Cloud & Sauk Rapids, Minnesota Tornado
April 14, 1886
THE WIND'S WRECK
AWFUL DESTRUCTION BY A CYCLONE IN MINNESOTA.
St. Cloud and Sauk Rapids Visited by a Whirl
Wind The Loss of life Appalling Great
Confusion and Excitement Render Particulars
Meagre [sic] Help Sent From St. Paul.
ST. PAUL, Minn., April 15. -- St. Cloud and
Sauk Rapids were swept by a terrible destructive
cyclone about 5:30 yesterday afternoon. The
first knowledge of the disaster was contained in
the following telegram sent to
Mayor AMES, of
Minneapolis from St. Cloud, asking for help:
To Mayor AMES Minneapolis: A destructive
cyclone passed over St. Cloud and Sauk Rapids
late this afternoon. There has been terrible
destruction here. Please send up all the
assistance you can immediately by special train.
Send physicians and surgeons.
Telegrams to the following effect were
received from Sauk Rapids:
To Mayor AMES, Minneapolis: Can you send a
special train with physicians to this city? A
cyclone passed over the city this afternoon. A
great many are believed to have been killed, but
the number is not yet known.
Immediately, upon the recept [sic] of these
messages, preparations were made to respond to
the call for help. A train for St. Cloud left at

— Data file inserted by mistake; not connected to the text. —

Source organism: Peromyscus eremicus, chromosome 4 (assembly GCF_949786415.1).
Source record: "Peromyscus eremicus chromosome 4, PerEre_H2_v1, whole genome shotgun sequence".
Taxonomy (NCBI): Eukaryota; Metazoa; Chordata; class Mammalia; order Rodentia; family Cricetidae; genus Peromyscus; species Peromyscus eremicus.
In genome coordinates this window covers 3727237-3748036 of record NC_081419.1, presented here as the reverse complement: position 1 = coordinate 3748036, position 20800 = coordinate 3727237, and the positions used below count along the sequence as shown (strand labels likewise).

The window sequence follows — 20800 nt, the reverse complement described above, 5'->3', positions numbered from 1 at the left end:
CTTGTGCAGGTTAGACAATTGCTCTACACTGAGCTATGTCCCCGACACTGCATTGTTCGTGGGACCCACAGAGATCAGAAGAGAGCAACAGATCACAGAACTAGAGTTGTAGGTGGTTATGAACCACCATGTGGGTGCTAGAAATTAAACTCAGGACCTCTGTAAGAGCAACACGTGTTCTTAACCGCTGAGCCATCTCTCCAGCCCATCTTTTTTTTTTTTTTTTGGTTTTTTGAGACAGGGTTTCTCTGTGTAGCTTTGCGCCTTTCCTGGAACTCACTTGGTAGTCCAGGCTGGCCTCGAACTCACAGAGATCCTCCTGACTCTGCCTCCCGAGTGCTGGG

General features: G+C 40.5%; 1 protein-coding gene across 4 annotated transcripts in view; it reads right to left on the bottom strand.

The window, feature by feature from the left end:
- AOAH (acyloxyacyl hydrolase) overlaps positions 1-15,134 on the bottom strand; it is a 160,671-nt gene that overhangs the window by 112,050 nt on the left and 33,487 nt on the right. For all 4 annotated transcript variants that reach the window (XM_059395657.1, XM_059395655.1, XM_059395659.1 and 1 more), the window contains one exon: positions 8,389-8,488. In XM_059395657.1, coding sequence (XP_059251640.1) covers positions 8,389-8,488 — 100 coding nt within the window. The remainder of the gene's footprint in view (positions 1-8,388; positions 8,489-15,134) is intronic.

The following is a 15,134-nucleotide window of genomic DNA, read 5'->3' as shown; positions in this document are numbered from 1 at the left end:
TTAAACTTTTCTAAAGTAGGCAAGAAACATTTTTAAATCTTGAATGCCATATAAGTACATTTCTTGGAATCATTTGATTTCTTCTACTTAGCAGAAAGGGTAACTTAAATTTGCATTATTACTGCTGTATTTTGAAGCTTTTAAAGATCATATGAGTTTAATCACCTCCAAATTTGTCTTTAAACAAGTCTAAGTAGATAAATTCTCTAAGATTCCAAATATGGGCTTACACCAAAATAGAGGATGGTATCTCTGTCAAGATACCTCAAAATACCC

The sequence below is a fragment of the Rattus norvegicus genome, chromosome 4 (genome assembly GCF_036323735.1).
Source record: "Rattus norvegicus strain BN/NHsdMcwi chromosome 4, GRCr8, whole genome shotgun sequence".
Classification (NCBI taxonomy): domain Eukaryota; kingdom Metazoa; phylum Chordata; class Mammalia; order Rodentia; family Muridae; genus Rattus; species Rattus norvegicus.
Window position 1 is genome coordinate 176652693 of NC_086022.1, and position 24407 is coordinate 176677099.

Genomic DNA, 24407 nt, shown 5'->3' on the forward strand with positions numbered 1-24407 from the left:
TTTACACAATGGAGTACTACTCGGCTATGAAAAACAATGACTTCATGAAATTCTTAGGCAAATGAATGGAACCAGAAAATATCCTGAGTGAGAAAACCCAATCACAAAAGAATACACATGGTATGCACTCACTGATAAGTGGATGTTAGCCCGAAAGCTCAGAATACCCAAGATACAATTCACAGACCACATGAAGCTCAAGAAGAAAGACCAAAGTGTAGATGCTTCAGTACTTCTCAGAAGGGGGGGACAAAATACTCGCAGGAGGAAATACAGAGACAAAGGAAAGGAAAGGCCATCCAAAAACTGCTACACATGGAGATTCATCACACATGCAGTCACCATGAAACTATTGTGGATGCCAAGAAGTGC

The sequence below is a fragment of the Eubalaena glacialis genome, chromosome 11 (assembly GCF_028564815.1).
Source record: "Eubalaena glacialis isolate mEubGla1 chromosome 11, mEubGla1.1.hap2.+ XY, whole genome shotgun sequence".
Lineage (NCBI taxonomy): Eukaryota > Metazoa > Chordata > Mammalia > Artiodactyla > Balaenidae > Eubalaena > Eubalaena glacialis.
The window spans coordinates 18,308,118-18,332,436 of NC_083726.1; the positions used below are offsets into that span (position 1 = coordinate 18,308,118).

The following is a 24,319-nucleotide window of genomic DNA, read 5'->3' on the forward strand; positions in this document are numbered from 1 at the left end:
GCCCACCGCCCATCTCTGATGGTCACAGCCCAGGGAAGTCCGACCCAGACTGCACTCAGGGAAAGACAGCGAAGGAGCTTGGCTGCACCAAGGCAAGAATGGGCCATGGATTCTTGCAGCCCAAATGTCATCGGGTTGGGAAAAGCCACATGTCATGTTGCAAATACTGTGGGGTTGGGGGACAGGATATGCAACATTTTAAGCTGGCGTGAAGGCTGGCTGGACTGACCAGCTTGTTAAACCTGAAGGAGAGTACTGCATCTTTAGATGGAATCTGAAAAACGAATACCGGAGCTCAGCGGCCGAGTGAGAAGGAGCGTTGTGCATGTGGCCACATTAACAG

The cyclone began about 3 o'clock in the
basin of the Masonic cemetery, forming a
whirlwind about 1,000 feet in diameter. It took
almost every tree in the circle from the ground
or twisted it off at the trunk. Great stones
were tore up and carried along with the wind.
Moving slowly along in a southeasterly direction
it wrecked the Catholic chapel and several
houses in its course across the prairie
adjoining the town. It completely demolished
large brick house and scattered fifty or more
smaller frame houses like so many feathers. In
most cases nothing was left to mark the site of
dwellings but cellars. The prairies were strewn
with timbers, furniture and clothing. The
freight depot of the Manitoba road was a total
wreck. Numerous cars loaded with freight were
blown half a mile and rails wrenched from the
track. It passed the limits of the town just
west of Lieut. Gov.
GILMAN'S residence, killing several
horses. It crossed the Mississippi at the Sauk
Rapids wagon bridge which it demolished. It here
widened to six hundred feet, and levelled [sic]
grist mill. From there it swept through the
center of the town, taking the best of the
business part of it, including the court house,
hotel, public school and every important
business building in the town except
The village is virtually wiped out, four-fifths
of the buildings being leveled. The fatalities
in St. Cloud, though great, are not equal in
number to those in Sauk Rapids. In every house